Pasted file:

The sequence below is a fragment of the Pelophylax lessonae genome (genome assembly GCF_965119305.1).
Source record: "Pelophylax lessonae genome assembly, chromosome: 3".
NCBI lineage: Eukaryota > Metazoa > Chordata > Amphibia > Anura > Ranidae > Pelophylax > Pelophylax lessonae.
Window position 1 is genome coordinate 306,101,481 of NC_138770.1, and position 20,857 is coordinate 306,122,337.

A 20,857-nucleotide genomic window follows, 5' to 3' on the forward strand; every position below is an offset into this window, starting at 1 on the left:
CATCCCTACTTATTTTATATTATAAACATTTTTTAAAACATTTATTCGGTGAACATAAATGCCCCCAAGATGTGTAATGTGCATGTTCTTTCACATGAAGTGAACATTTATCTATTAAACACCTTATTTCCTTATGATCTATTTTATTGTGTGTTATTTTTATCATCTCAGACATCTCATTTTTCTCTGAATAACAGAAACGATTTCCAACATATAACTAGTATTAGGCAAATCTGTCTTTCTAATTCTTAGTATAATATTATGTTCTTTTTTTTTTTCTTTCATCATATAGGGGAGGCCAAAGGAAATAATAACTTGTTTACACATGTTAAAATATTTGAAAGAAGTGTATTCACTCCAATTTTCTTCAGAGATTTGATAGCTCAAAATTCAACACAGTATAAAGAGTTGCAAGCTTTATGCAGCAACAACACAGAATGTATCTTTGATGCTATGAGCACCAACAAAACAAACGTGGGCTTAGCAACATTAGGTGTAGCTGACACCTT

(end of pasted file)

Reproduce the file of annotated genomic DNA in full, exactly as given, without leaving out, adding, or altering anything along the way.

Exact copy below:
The sequence below is a fragment of the Pelophylax lessonae genome (genome assembly GCF_965119305.1).
Source record: "Pelophylax lessonae genome assembly, chromosome: 3".
NCBI lineage: Eukaryota > Metazoa > Chordata > Amphibia > Anura > Ranidae > Pelophylax > Pelophylax lessonae.
Window position 1 is genome coordinate 306,101,481 of NC_138770.1, and position 20,857 is coordinate 306,122,337.

A 20,857-nucleotide genomic window follows, 5' to 3' on the forward strand; every position below is an offset into this window, starting at 1 on the left:
CATCCCTACTTATTTTATATTATAAACATTTTTTAAAACATTTATTCGGTGAACATAAATGCCCCCAAGATGTGTAATGTGCATGTTCTTTCACATGAAGTGAACATTTATCTATTAAACACCTTATTTCCTTATGATCTATTTTATTGTGTGTTATTTTTATCATCTCAGACATCTCATTTTTCTCTGAATAACAGAAACGATTTCCAACATATAACTAGTATTAGGCAAATCTGTCTTTCTAATTCTTAGTATAATATTATGTTCTTTTTTTTTTTCTTTCATCATATAGGGGAGGCCAAAGGAAATAATAACTTGTTTACACATGTTAAAATATTTGAAAGAAGTGTATTCACTCCAATTTTCTTCAGAGATTTGATAGCTCAAAATTCAACACAGTATAAAGAGTTGCAAGCTTTATGCAGCAACAACACAGAATGTATCTTTGATGCTATGAGCACCAACAAAACAAACGTGGGCTTAGCAACATTAGGTGTAGCTGACACCTT